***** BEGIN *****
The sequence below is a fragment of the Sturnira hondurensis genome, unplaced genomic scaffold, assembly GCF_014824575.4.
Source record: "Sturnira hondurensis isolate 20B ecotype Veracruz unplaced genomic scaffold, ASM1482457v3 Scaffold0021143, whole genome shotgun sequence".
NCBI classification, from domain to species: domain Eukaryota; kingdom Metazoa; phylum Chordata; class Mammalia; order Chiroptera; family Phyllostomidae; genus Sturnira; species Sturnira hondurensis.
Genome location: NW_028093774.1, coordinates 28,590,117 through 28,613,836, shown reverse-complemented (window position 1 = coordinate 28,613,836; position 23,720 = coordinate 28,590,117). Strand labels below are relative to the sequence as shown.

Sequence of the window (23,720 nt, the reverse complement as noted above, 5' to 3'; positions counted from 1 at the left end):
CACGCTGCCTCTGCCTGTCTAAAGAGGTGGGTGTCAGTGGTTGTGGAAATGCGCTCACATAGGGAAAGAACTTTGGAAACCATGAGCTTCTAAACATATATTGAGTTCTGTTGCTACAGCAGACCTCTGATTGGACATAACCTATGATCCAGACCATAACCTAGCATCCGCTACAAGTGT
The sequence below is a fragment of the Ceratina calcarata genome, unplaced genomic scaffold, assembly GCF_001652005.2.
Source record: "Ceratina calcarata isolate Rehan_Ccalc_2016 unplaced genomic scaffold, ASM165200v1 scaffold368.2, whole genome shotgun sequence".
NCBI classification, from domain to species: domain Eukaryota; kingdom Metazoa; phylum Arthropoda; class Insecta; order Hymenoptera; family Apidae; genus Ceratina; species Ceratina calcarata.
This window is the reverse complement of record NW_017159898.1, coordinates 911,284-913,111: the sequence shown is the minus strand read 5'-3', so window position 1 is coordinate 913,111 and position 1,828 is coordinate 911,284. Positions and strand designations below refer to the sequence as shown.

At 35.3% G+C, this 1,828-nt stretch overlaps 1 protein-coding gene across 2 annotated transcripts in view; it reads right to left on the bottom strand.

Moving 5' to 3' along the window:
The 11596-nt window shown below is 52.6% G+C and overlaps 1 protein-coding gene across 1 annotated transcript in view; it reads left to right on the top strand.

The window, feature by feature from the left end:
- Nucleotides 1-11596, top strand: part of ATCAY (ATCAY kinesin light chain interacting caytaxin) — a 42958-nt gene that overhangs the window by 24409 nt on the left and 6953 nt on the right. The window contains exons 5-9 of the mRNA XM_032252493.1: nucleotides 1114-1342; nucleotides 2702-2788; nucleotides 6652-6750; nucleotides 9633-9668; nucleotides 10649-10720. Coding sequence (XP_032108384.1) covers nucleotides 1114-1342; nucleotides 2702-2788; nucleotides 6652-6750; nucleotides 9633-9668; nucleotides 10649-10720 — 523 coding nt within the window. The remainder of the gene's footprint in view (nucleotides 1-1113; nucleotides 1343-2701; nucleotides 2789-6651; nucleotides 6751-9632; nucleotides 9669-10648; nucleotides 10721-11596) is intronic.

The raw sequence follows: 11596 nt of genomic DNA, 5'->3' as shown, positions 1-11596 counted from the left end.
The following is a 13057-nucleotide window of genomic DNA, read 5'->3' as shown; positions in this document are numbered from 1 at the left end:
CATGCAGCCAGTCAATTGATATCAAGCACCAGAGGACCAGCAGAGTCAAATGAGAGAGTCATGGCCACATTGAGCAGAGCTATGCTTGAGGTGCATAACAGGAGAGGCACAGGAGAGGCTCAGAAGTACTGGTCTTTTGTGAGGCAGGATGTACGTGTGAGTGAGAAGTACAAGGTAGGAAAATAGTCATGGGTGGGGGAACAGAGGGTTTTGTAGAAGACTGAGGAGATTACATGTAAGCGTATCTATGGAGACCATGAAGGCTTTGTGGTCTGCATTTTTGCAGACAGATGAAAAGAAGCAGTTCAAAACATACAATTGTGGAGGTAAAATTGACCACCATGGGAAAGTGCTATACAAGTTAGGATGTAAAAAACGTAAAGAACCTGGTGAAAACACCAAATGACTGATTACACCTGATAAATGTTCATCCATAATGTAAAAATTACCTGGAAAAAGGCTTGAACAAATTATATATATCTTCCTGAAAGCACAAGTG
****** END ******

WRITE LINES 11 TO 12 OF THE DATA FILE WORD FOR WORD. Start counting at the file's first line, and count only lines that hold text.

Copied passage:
At 35.3% G+C, this 1,828-nt stretch overlaps 1 protein-coding gene across 2 annotated transcripts in view; it reads right to left on the bottom strand.

Moving 5' to 3' along the window: